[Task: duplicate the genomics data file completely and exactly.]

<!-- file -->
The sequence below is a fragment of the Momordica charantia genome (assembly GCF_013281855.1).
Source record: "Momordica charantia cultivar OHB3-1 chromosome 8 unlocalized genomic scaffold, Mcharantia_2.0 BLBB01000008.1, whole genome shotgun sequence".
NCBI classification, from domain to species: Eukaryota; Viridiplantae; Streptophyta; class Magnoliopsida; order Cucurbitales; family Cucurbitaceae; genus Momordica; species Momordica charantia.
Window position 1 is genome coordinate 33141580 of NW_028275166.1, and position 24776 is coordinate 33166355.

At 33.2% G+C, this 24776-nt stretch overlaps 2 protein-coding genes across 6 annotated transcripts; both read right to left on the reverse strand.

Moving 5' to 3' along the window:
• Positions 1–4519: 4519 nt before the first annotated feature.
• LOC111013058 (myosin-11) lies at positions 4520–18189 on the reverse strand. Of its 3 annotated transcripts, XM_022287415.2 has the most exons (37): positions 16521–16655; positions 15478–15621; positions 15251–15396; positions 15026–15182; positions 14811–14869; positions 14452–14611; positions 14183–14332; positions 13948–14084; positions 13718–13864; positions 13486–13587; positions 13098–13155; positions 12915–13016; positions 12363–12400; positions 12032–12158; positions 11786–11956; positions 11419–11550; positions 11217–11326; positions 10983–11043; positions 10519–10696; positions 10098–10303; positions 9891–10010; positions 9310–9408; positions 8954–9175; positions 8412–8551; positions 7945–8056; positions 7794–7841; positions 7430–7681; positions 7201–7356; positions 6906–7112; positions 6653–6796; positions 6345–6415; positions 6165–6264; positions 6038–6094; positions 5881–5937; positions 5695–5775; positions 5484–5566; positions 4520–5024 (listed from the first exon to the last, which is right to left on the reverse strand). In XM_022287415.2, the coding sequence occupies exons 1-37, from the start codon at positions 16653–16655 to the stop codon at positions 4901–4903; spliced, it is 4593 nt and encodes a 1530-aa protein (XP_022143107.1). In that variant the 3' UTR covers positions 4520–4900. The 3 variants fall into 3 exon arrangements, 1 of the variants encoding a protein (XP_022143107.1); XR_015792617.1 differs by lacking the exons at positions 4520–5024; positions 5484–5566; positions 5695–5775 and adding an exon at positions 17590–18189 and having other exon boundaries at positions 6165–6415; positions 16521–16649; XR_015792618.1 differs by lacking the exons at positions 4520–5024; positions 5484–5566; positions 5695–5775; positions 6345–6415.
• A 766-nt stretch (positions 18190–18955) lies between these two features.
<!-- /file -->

The sequence below is a fragment of the Momordica charantia genome (assembly GCF_013281855.1).
Source record: "Momordica charantia cultivar OHB3-1 chromosome 8 unlocalized genomic scaffold, Mcharantia_2.0 BLBB01000008.1, whole genome shotgun sequence".
NCBI classification, from domain to species: Eukaryota; Viridiplantae; Streptophyta; class Magnoliopsida; order Cucurbitales; family Cucurbitaceae; genus Momordica; species Momordica charantia.
Window position 1 is genome coordinate 33141580 of NW_028275166.1, and position 24776 is coordinate 33166355.

At 33.2% G+C, this 24776-nt stretch overlaps 2 protein-coding genes across 6 annotated transcripts; both read right to left on the reverse strand.

Moving 5' to 3' along the window:
• Positions 1–4519: 4519 nt before the first annotated feature.
• LOC111013058 (myosin-11) lies at positions 4520–18189 on the reverse strand. Of its 3 annotated transcripts, XM_022287415.2 has the most exons (37): positions 16521–16655; positions 15478–15621; positions 15251–15396; positions 15026–15182; positions 14811–14869; positions 14452–14611; positions 14183–14332; positions 13948–14084; positions 13718–13864; positions 13486–13587; positions 13098–13155; positions 12915–13016; positions 12363–12400; positions 12032–12158; positions 11786–11956; positions 11419–11550; positions 11217–11326; positions 10983–11043; positions 10519–10696; positions 10098–10303; positions 9891–10010; positions 9310–9408; positions 8954–9175; positions 8412–8551; positions 7945–8056; positions 7794–7841; positions 7430–7681; positions 7201–7356; positions 6906–7112; positions 6653–6796; positions 6345–6415; positions 6165–6264; positions 6038–6094; positions 5881–5937; positions 5695–5775; positions 5484–5566; positions 4520–5024 (listed from the first exon to the last, which is right to left on the reverse strand). In XM_022287415.2, the coding sequence occupies exons 1-37, from the start codon at positions 16653–16655 to the stop codon at positions 4901–4903; spliced, it is 4593 nt and encodes a 1530-aa protein (XP_022143107.1). In that variant the 3' UTR covers positions 4520–4900. The 3 variants fall into 3 exon arrangements, 1 of the variants encoding a protein (XP_022143107.1); XR_015792617.1 differs by lacking the exons at positions 4520–5024; positions 5484–5566; positions 5695–5775 and adding an exon at positions 17590–18189 and having other exon boundaries at positions 6165–6415; positions 16521–16649; XR_015792618.1 differs by lacking the exons at positions 4520–5024; positions 5484–5566; positions 5695–5775; positions 6345–6415.
• A 766-nt stretch (positions 18190–18955) lies between these two features.